the branch of linguistics devoted to the study of the theoretical bases for describing language and methods of investigating linguistic phenomena. General linguistics also studies the connection between linguistics and other fields of learning, including dialectical materialism, logic, and psychology (language represents consciousness in action). In addition, it studies the connection between linguistics and historical materialism, inasmuch as the development of language is conditioned by the structure of society and social processes. General linguistics also studies the relationship between linguistics and semiotics (language is the most universal system of signs used by society), as well as the connection between linguistics and physiology and acoustics (language is materialized and embodied in the sounds of speech).
One feature of general linguistics is a dual approach to the study of language—a structural and social approach engendered by the very nature of language. From the standpoint of structural linguistics, general linguistics studies language as an integrated structure (consisting of interrelated and interacting phonetic, phonological, morphological, syntactical, and other systems), with internal rules specific to each language.
The description of language as a structure may be either synchronic or, taking account of the dynamics of development, diachronic. The comparative study of different languages reveals their common features or differences on a typological or genetic level. The study of the content of language helps reveal the nature and processes of thinking and thereby relates structural linguistics to the social aspect of linguistics.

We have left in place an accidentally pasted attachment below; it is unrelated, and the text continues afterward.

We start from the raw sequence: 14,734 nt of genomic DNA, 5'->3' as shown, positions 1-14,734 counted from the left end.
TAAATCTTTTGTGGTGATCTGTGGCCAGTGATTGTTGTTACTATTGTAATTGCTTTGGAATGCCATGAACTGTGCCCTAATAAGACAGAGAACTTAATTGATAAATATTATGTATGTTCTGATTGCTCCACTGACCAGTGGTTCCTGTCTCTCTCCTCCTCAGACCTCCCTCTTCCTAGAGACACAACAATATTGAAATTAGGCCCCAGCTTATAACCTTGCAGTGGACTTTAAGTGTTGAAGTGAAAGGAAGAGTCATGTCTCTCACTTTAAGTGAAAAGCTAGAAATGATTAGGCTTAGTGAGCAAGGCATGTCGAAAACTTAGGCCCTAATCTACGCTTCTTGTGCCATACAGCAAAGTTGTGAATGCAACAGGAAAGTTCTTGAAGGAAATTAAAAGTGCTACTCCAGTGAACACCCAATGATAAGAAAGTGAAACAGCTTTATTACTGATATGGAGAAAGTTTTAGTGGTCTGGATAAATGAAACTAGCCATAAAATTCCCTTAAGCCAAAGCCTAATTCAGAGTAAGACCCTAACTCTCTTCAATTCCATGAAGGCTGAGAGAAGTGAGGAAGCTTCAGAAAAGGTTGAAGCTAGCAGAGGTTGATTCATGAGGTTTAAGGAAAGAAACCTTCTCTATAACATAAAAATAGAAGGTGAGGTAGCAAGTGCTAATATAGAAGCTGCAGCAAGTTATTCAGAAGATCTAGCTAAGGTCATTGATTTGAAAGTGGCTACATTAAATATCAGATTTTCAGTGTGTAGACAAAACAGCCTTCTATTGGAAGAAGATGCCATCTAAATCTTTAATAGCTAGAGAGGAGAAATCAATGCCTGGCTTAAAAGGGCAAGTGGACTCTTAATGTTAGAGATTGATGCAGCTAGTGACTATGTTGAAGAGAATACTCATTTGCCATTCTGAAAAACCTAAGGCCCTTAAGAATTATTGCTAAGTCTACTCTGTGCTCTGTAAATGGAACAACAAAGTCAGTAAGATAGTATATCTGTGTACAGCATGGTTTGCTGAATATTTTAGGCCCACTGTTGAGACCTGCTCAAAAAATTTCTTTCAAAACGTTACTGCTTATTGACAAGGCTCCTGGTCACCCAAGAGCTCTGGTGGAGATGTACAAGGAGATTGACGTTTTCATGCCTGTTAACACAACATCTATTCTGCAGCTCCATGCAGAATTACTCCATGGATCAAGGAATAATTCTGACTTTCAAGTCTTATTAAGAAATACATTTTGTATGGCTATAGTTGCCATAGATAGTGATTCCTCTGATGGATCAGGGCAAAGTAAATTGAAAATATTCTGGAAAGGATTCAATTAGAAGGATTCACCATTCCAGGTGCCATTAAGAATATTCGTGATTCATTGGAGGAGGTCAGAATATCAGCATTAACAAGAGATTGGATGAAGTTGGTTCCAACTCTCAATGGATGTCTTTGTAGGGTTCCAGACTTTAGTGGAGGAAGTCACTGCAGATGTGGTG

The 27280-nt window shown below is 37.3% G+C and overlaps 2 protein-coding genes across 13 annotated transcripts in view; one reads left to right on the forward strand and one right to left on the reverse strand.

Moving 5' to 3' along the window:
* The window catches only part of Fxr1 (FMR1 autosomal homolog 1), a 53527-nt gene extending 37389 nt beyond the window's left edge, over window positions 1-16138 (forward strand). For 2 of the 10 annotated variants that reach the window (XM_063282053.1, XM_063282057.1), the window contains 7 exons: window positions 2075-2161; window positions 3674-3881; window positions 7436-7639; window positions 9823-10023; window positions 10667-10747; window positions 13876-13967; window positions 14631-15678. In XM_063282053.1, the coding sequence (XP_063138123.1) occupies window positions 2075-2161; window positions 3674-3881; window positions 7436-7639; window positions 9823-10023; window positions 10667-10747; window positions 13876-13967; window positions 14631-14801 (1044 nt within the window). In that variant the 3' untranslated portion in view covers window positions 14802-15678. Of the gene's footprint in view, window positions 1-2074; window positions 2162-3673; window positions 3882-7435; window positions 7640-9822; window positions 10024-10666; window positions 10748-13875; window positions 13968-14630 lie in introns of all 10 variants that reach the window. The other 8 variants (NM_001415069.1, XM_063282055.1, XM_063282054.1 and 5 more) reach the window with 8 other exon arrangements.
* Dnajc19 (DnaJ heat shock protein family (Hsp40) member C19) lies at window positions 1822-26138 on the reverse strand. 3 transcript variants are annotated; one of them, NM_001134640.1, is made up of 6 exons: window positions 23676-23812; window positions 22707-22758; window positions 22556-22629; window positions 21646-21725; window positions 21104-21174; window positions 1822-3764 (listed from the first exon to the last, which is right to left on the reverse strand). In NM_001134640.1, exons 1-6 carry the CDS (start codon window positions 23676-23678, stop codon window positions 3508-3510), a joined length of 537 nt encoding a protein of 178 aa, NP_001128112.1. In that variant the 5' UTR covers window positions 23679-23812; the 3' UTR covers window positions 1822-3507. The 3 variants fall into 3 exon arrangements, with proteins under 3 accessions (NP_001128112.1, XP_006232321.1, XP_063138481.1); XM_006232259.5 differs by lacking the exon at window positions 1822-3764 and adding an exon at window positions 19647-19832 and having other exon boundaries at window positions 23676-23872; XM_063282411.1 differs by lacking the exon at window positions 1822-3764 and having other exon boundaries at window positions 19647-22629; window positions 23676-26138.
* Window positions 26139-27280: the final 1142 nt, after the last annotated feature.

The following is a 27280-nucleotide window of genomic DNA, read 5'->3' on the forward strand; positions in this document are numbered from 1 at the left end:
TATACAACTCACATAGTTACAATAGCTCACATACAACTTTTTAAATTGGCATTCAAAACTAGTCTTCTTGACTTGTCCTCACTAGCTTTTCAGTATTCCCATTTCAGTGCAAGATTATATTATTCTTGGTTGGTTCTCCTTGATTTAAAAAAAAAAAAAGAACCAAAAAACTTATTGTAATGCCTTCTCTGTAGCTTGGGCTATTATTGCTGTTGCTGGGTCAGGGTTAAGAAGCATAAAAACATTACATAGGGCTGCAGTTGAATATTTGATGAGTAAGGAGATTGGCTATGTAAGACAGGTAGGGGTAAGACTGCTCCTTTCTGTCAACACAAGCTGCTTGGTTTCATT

From the standpoint of sociolinguistics, general linguistics studies the social functions of language, the relationship between language and social processes (the dependence of the form of a language at any given period on social processes), and the reflection of these social processes in the social and territorial differentiation of language and in its structural and stylistic variation. The relation between language and society is particularly apparent in the intermediation between the types of social relationships and the different forms of language at different stages of social development (for example, the formation of national languages during the historical emergence of ethnic identity).
N. S. CHEMODANOV